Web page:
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I need to dispose of an old swing in my yard. Problem is some screws are so rusty they can't be unscrewed and the whole swing wont's pass the door.

Is there any simple way to cut this thing into a few pieces ? I guess the rods are hollow so perhaps it's not too hard. Any suggestion would be welcome.

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Caution: Once you acquire a reciprocating saw, everything looks like a rusty bolt that needs to be cut off. –  BMitch May 5 '12 at 14:06
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4 Answers 4

up vote 4 down vote accepted

You have numerous options:

  • Drill out the screws with a drill bit larger than the screw diameter.
  • Use a hand hack saw to cut it into manageable pieces.
  • Use a reciprocating saw - a "Sawzall" to cut it into manageable pieces.
  • Beat it into submission with a sledge hammer until it folds and bends and breaks (get medieval on it!)

My recommendation would be the sawzall with a new 10" demolition blade. You can probably have it cut into pieces in 10 minutes that way with little sweat.

If you don't own a recipricating saw, you can rent one at your local tool rental place or big box hardware store (Lowes, Menards, Home Depot, etc)

edit: Like SteveR says...make sure to wear your safety gear!

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Thanks DaveNay for the pieces of advice and thanks the others too –  drake035 May 5 '12 at 16:08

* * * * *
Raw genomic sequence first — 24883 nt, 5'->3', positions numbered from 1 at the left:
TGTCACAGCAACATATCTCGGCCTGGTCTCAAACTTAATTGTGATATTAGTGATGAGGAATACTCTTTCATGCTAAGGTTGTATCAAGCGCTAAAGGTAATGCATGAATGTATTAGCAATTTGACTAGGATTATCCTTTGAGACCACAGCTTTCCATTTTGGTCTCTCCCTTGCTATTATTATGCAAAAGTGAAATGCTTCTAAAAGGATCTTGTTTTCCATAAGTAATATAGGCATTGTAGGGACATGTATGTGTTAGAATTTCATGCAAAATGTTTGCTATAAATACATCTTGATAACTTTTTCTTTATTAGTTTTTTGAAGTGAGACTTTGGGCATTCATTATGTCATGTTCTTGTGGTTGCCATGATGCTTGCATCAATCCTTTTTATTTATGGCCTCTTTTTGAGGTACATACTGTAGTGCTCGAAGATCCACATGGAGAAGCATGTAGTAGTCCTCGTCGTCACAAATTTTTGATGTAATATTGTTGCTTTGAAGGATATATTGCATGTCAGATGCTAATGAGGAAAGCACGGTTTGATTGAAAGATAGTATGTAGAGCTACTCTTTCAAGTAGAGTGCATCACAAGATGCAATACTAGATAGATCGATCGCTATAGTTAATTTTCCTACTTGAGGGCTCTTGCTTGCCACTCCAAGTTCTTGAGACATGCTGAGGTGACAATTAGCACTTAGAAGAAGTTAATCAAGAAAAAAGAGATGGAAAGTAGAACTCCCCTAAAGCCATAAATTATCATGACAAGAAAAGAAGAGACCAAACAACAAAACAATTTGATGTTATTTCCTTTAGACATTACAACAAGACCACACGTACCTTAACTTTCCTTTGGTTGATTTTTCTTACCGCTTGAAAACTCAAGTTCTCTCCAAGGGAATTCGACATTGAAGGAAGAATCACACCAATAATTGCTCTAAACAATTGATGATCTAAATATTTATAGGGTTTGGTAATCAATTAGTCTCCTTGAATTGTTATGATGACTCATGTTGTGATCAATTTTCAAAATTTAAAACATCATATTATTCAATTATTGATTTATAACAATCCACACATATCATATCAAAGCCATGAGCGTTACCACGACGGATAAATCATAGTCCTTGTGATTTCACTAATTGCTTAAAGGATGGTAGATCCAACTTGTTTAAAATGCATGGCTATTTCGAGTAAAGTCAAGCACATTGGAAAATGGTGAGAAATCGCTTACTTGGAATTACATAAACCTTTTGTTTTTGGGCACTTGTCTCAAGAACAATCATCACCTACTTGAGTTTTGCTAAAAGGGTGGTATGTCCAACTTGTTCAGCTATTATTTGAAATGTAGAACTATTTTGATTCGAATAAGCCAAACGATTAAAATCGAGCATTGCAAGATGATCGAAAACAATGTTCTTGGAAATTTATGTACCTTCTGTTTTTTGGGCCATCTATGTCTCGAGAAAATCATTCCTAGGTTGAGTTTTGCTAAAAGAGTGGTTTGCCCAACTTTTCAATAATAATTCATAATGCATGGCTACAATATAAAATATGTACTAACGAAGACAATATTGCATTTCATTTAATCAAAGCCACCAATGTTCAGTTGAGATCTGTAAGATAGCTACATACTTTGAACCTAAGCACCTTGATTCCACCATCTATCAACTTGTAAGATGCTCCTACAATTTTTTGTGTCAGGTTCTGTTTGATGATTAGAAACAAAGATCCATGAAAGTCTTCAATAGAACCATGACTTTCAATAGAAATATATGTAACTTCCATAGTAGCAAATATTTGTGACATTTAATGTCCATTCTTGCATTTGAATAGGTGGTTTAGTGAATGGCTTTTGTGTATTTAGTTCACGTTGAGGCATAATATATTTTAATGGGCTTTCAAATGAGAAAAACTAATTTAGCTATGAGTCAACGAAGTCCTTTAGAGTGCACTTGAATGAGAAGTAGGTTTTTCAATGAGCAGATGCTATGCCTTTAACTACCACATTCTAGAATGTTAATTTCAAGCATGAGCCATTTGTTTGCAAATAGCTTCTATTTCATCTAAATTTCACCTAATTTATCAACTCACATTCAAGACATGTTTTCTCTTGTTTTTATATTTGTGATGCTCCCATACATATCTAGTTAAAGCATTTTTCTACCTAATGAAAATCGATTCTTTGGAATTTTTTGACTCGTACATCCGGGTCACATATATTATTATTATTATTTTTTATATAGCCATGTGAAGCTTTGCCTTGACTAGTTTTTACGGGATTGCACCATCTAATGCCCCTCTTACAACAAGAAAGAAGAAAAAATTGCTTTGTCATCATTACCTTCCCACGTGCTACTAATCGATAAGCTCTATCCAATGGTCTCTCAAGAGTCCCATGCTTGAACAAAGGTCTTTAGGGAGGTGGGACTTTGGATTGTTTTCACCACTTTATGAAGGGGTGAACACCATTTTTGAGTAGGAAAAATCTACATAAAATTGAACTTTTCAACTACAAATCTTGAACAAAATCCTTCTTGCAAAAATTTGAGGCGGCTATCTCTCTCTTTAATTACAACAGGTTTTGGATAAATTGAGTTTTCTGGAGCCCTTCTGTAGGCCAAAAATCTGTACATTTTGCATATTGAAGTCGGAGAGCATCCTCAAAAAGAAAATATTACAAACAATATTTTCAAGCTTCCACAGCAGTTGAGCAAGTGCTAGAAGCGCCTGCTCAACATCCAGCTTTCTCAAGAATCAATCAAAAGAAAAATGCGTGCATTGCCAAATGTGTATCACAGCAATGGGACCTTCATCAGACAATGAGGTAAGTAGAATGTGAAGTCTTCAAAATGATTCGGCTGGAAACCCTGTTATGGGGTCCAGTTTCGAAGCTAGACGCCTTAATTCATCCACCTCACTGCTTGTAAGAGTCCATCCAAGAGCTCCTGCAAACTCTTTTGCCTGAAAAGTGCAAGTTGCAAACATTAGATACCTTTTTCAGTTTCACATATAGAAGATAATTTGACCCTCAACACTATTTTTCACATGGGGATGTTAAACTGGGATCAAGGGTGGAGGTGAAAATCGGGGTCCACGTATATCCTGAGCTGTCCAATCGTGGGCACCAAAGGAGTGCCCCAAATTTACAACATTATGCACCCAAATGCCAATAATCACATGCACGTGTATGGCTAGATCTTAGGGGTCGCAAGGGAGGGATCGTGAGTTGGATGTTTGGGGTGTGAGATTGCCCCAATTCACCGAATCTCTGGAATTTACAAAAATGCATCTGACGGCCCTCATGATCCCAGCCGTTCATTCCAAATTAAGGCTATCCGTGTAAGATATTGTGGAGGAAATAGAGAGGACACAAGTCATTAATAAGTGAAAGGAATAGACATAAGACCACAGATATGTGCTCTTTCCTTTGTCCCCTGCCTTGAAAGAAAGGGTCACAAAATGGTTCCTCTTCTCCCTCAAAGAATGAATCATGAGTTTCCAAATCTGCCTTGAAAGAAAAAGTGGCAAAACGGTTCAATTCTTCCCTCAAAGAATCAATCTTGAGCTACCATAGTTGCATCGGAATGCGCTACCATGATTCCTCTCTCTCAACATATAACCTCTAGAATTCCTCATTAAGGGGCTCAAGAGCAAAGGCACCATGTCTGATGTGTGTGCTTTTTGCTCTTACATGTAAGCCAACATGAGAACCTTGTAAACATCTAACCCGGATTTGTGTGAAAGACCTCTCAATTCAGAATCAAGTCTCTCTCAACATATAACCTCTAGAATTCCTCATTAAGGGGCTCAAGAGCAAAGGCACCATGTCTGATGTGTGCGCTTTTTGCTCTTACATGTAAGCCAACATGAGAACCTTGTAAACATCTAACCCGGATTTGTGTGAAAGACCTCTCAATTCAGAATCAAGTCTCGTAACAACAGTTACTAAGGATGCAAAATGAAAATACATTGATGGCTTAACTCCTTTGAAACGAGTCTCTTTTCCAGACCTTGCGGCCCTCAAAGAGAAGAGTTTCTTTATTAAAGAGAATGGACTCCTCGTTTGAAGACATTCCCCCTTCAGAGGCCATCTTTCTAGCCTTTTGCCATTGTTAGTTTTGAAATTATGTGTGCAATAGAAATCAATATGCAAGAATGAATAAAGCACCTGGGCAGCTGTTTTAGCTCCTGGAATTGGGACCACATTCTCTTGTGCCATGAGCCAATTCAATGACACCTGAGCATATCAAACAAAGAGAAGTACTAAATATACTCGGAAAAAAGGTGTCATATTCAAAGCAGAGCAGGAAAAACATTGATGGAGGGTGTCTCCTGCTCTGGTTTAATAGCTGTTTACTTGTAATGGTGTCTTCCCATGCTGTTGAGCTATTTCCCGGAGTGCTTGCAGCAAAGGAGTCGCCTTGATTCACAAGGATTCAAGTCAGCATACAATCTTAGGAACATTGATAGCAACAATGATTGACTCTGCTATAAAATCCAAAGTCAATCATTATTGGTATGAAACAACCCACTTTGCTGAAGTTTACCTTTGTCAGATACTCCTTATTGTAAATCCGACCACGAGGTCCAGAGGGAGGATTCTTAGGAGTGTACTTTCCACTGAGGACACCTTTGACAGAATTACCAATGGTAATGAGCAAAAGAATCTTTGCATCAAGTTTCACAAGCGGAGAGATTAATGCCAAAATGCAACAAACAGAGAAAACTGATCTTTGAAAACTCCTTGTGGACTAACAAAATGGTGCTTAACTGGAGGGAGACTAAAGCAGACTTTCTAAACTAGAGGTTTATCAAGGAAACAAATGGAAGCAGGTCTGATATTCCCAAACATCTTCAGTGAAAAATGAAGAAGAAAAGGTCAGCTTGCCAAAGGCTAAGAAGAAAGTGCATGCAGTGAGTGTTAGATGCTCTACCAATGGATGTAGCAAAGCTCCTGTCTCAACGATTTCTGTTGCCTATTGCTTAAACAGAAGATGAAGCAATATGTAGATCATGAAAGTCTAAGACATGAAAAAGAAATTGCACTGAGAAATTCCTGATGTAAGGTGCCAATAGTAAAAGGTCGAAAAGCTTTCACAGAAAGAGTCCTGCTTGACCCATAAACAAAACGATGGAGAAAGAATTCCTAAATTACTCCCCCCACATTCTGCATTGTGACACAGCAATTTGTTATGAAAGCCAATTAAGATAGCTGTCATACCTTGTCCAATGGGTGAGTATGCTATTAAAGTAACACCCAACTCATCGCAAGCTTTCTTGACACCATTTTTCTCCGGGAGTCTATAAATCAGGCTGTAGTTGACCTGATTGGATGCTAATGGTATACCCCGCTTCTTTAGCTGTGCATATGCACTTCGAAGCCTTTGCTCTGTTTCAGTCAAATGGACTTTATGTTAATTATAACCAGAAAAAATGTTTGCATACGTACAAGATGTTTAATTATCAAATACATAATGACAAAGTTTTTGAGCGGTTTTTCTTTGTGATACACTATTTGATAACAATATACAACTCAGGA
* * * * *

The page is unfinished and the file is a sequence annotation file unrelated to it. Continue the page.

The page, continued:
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You can get a metal cutting abrasive wheel to fit your circular saw. Just be careful, it will cut like butter through the pipes. I would also recommend wearing safety glasses, gloves.

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I simply folded mine in on itself bending the tubes, but you could just use a hacksaw,angle grinder or reciprocating saw to cut the tubes up or to cut the rusted screws.

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If you have the right tools, then almost anything is possible. Without the right tools, it takes elbow grease, if it is even possible.

So I'd use my reciprocating saw, with a metal cutting blade in it. Lacking that, I might pull out an angle grinder, or an air powered cutoff tool. You need not even cut the pieces completely through. Just cut it most of the way, and then bend it a few times to fatigue the stub of metal that remains. It will break then easily.

Lacking any of that, now I'd be left with a hacksaw, and elbow grease. Use a good blade and it will cut faster.

You can either cut the tubing into pieces, or cut away the screws that hold it together. Sometimes one or the other is easier. And sometimes disposal companies don't like to take long sections. (Ours won't take anything longer than a few feet.)

No matter what you do, wear good strong gloves, as old rusty pieces of metal will be hard on hands that are not accustomed to such work. Safety glasses are a good thing too, as pieces of flying rusty metal are not good for your eyes.

Lacking even that, I'd have no choice but to pay someone else to take it away, or let it rust away in place. A hundred years from now, and it will be mostly gone on its own.

Note that if you can easily enough bring the steel to a salvage yard, you may even salvage a few dollars from the scrap.

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